Taken from the Fortress the route easily becomes clear. The Fortress was strategically constructed so sit on the highest point in the plain and is situated roughly halfway between the overhanging Great Wall and the Taolai Gorge. To find the Gorge, although as a crack in the earth it is not visible, one simply needs to follow the Wall that extends southward from the Fortress leading seemingly towards the far Qilian Shan Mountain Range.

In the far past travel to Jiayuguan would require a lenghty expedition and for looking around one would probably resort to a horse or better a (bactrian) Camel. Today Jiayuguan has been rebuilt into a reasonably modern city including new roads to travel through and around the City. The fortress, as the number one tourist magnet in Town is especially
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Above + Right: The Great Wall of China Fortress of Jiayu Pass as seen in November 2007. An extension of the Fortress wall runs from its South-Western corner through the arid plain to the Taolai River and its steep Gorge, an impassable barrier in the Hexi Plain.
This page was last updated on: July 30, 2017
The Number One Beacon Tower at Taolai River Gorge is considered to be the western-most point of the defenses of the Great Wall of China as they were in function during most of the Ming Dynasty Era (1368 AD - 1644 AD) . In practice, the first beacon tower of the Great Wall is but an extension of the gargantuan Fortress of Jiayu Pass (Jiayu Guan), which formed the Western-most Gate of the Chinese Empire and was a border checkpoint for all those traveling along the Silk Road in- and out of China. In those ancient times long gone it was considered the ultimate ending point of the Chinese Realm. Although no dramatic events of war, sweeping historic events, nor timeless poetry or song can be attached to the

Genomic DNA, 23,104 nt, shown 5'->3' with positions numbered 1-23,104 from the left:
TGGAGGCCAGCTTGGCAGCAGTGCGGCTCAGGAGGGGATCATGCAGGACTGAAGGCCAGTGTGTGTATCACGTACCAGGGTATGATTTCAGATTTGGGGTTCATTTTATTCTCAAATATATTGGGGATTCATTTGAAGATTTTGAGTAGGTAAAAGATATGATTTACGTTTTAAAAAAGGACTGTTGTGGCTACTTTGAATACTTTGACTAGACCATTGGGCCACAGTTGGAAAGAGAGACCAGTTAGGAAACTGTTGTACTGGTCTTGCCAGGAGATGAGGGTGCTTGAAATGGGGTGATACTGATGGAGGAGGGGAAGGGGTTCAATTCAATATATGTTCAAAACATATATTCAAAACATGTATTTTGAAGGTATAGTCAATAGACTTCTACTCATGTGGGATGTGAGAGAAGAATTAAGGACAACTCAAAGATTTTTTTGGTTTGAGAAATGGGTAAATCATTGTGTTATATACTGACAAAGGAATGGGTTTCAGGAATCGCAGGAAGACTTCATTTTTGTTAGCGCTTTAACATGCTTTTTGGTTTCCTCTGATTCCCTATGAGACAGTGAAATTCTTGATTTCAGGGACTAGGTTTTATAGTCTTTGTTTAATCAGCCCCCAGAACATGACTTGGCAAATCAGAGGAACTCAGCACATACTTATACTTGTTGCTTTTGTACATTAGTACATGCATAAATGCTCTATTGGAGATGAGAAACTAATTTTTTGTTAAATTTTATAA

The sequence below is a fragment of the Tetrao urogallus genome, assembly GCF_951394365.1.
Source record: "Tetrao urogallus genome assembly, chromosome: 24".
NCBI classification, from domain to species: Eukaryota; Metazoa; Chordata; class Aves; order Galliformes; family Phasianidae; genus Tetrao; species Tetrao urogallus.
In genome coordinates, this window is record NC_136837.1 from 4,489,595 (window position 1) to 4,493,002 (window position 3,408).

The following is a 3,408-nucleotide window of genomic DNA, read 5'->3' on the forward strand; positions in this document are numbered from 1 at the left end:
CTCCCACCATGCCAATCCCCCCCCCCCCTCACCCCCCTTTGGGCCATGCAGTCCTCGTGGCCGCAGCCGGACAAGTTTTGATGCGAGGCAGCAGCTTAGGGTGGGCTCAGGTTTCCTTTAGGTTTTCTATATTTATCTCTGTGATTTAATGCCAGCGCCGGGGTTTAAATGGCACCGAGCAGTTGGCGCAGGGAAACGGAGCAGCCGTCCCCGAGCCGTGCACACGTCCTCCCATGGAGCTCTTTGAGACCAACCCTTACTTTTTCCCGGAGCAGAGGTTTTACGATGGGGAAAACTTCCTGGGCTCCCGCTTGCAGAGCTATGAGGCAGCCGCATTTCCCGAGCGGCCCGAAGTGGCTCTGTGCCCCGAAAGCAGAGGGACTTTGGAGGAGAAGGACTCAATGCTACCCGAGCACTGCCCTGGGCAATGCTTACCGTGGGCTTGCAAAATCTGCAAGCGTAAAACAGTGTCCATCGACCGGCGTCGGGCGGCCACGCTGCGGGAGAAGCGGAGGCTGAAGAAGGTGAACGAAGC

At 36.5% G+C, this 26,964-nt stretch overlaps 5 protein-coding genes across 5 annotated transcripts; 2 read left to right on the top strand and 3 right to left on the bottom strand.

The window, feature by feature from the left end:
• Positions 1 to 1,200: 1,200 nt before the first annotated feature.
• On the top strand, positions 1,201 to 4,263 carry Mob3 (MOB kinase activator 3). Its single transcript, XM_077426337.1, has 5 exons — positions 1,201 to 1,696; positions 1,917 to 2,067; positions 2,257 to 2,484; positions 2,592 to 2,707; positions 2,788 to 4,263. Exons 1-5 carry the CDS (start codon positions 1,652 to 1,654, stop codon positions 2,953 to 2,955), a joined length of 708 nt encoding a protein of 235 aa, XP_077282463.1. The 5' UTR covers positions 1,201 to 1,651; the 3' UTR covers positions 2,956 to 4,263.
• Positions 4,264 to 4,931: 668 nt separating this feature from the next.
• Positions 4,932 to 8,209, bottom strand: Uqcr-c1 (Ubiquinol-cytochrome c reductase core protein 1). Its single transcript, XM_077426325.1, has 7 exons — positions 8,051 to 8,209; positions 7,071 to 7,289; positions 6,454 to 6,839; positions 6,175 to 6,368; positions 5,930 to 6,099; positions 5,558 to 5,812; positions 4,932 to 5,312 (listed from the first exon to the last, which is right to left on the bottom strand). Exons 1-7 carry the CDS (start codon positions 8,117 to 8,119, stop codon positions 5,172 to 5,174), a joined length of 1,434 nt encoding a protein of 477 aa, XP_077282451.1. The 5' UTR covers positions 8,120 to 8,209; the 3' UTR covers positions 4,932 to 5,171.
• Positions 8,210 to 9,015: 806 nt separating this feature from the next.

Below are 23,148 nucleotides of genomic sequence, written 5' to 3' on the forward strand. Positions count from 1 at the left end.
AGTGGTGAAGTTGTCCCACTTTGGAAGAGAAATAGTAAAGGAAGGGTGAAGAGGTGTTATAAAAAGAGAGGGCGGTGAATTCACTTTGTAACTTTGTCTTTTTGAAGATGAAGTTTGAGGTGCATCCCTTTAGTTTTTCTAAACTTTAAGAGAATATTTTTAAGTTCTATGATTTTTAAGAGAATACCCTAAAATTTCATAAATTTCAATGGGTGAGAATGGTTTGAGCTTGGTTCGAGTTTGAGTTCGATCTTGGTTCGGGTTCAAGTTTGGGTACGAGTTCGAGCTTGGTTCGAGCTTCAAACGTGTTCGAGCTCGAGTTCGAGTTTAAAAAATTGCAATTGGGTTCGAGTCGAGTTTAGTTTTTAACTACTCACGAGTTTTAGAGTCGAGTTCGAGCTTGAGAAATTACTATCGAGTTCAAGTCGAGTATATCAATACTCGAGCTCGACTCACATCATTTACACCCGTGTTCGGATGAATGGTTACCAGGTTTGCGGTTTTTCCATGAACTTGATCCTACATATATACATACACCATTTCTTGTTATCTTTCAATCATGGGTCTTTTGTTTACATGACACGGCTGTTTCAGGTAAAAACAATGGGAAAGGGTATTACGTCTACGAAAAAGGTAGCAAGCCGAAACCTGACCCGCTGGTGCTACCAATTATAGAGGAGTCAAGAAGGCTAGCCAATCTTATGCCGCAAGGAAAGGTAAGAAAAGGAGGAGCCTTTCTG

JiaYuGuan Great Wall of China - Taolai River
(1) Road to Great Wall of China and No.1 Beacon Tower
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A Full Google Earth Supported Map of No1. Beacon Tower by AsiaReport.com.
Short Introduction to the Great Wall of China at Taolai River and the First Beacon Tower in the West :
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Taolai Gorge Great Wall & No.1 Beacon Tower - Directions / How to Get There
With the proper orientation and transport, and perhaps a map for memory support the Taolai Gorge is quite easily found. However, for first time visitors to the City and its immediate vicinity, the location of the
Above: Today a railway line intersects with the mud remnants of the wall south-west of Jiayuguan Fortress. The Line is not the main Lanzhou to Urumqi Railroad but a smaller line which turns into the Mountains.
History and Significance of the Taolai Gorge and the First Beacon Tower at  Jiayuguan :
The small and remote border town of Jiayuguan is famous in the history of Central and Eastern Asia as the western border crossing of the Silk Road into China. It was so re-established around the year 1368 AD, when Ming Armies drove the last Mongolian Loyalist Troops of the Yuan Dynasty out of China through the Jiayu Pass. Consolidating it's gains over a short period there after, the Ming then declared their Ming Dynasty (1368 AD - 1644 AD) with its Capital at Nanjing and forthwith ordered a massive reconstruction and reinforcement plan for the Great Wall of China. Crucially, this plan included the construction of massive Bastion attached to the Great Wall, a fortress built to serve as a military base as well as a stop-gap to rule the strategicly vital Pass.

The Year 1368 AD however was by no means the first time that these regions had formed the outermost
border area's of the Empire. No, much earlier, already during the Han Dynasty (206 BC - 221 AD) Jiayuguan and even Dunhuang (blazing beacon) beyond had been included as the border area's of the Empire. What lay beyond, at the time that meants beyond the Jade Gate and the Sun Gate outside of Dunhuang was truly wild territory inhabited by fierce nomadic tribes and other sorts of 'barbarians'. What lay inside of Dunhuang in
Schematic depiction of the main pathways o/t silk road passing along the north-rim of the Giant Tibetan Plateaux and the secondary path bypassing the Hexi Corridor through Xining.
Xining, Qinghai Province
Dunhuang, Gansu Province
Jiuquan, Gansu Province
Zhangye, Gansu Province
Wuwei, Gansu Province
Kashgar, Xinjiang-Uyghur AR
Urumqi, Capital of Xinjiang-Uyghur AR
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Map of the Han Dynasty Empire (206 BC - 220 AD) at its highpoint. Clearly visible on the Map are the outlines of Gansu Province and the Strategic Hexi Corridor leading West. In the South-West Han Chinese are at the Dadu River, for almost 2 millenia the border with Tibet.
Chang'An (Xi'An)
Ningxia Fu (Yinchuan)
Lanchow Fu (Lanzhou)
Silung (Xining)
Yunnan Fu & Garrison (Kunming)